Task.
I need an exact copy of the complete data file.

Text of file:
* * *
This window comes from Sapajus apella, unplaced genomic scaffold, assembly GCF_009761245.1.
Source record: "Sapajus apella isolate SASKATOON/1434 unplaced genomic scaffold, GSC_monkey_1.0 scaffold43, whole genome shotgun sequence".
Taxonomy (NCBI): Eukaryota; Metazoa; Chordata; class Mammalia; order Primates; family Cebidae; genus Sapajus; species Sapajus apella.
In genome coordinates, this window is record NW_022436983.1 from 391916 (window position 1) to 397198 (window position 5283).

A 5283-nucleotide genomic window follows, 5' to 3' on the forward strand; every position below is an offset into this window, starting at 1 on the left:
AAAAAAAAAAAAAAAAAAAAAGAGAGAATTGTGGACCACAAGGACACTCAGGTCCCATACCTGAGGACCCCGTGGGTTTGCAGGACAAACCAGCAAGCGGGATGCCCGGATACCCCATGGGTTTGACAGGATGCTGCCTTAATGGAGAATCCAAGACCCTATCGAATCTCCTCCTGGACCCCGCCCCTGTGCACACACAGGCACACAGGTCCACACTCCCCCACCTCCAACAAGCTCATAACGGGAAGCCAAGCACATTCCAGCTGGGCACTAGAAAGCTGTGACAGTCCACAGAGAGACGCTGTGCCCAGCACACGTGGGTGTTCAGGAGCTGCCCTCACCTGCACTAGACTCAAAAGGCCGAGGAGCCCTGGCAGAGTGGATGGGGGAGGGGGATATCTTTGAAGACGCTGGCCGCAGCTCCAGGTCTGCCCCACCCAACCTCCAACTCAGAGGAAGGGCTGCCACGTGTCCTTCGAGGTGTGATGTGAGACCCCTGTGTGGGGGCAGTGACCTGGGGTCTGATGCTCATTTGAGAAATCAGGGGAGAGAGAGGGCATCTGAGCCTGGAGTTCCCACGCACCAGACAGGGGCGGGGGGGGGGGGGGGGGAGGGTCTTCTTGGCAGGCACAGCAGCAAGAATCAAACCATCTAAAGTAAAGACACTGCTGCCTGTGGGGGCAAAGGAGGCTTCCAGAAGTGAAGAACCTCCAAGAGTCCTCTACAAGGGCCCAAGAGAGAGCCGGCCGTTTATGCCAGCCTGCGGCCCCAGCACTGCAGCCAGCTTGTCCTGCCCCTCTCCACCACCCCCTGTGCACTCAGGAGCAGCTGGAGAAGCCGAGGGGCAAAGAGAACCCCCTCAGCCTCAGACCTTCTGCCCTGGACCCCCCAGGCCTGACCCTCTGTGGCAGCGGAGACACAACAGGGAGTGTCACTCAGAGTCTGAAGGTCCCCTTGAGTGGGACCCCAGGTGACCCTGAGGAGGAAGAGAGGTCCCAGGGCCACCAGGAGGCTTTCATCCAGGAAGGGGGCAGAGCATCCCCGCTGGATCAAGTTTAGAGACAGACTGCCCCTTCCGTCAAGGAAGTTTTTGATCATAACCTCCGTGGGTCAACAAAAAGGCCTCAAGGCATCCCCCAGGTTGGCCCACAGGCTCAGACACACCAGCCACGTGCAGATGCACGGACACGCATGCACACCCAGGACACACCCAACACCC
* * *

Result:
This window comes from Sapajus apella, unplaced genomic scaffold, assembly GCF_009761245.1.
Source record: "Sapajus apella isolate SASKATOON/1434 unplaced genomic scaffold, GSC_monkey_1.0 scaffold43, whole genome shotgun sequence".
Taxonomy (NCBI): Eukaryota; Metazoa; Chordata; class Mammalia; order Primates; family Cebidae; genus Sapajus; species Sapajus apella.
In genome coordinates, this window is record NW_022436983.1 from 391916 (window position 1) to 397198 (window position 5283).

A 5283-nucleotide genomic window follows, 5' to 3' on the forward strand; every position below is an offset into this window, starting at 1 on the left:
AAAAAAAAAAAAAAAAAAAAAGAGAGAATTGTGGACCACAAGGACACTCAGGTCCCATACCTGAGGACCCCGTGGGTTTGCAGGACAAACCAGCAAGCGGGATGCCCGGATACCCCATGGGTTTGACAGGATGCTGCCTTAATGGAGAATCCAAGACCCTATCGAATCTCCTCCTGGACCCCGCCCCTGTGCACACACAGGCACACAGGTCCACACTCCCCCACCTCCAACAAGCTCATAACGGGAAGCCAAGCACATTCCAGCTGGGCACTAGAAAGCTGTGACAGTCCACAGAGAGACGCTGTGCCCAGCACACGTGGGTGTTCAGGAGCTGCCCTCACCTGCACTAGACTCAAAAGGCCGAGGAGCCCTGGCAGAGTGGATGGGGGAGGGGGATATCTTTGAAGACGCTGGCCGCAGCTCCAGGTCTGCCCCACCCAACCTCCAACTCAGAGGAAGGGCTGCCACGTGTCCTTCGAGGTGTGATGTGAGACCCCTGTGTGGGGGCAGTGACCTGGGGTCTGATGCTCATTTGAGAAATCAGGGGAGAGAGAGGGCATCTGAGCCTGGAGTTCCCACGCACCAGACAGGGGCGGGGGGGGGGGGGGGGGAGGGTCTTCTTGGCAGGCACAGCAGCAAGAATCAAACCATCTAAAGTAAAGACACTGCTGCCTGTGGGGGCAAAGGAGGCTTCCAGAAGTGAAGAACCTCCAAGAGTCCTCTACAAGGGCCCAAGAGAGAGCCGGCCGTTTATGCCAGCCTGCGGCCCCAGCACTGCAGCCAGCTTGTCCTGCCCCTCTCCACCACCCCCTGTGCACTCAGGAGCAGCTGGAGAAGCCGAGGGGCAAAGAGAACCCCCTCAGCCTCAGACCTTCTGCCCTGGACCCCCCAGGCCTGACCCTCTGTGGCAGCGGAGACACAACAGGGAGTGTCACTCAGAGTCTGAAGGTCCCCTTGAGTGGGACCCCAGGTGACCCTGAGGAGGAAGAGAGGTCCCAGGGCCACCAGGAGGCTTTCATCCAGGAAGGGGGCAGAGCATCCCCGCTGGATCAAGTTTAGAGACAGACTGCCCCTTCCGTCAAGGAAGTTTTTGATCATAACCTCCGTGGGTCAACAAAAAGGCCTCAAGGCATCCCCCAGGTTGGCCCACAGGCTCAGACACACCAGCCACGTGCAGATGCACGGACACGCATGCACACCCAGGACACACCCAACACCC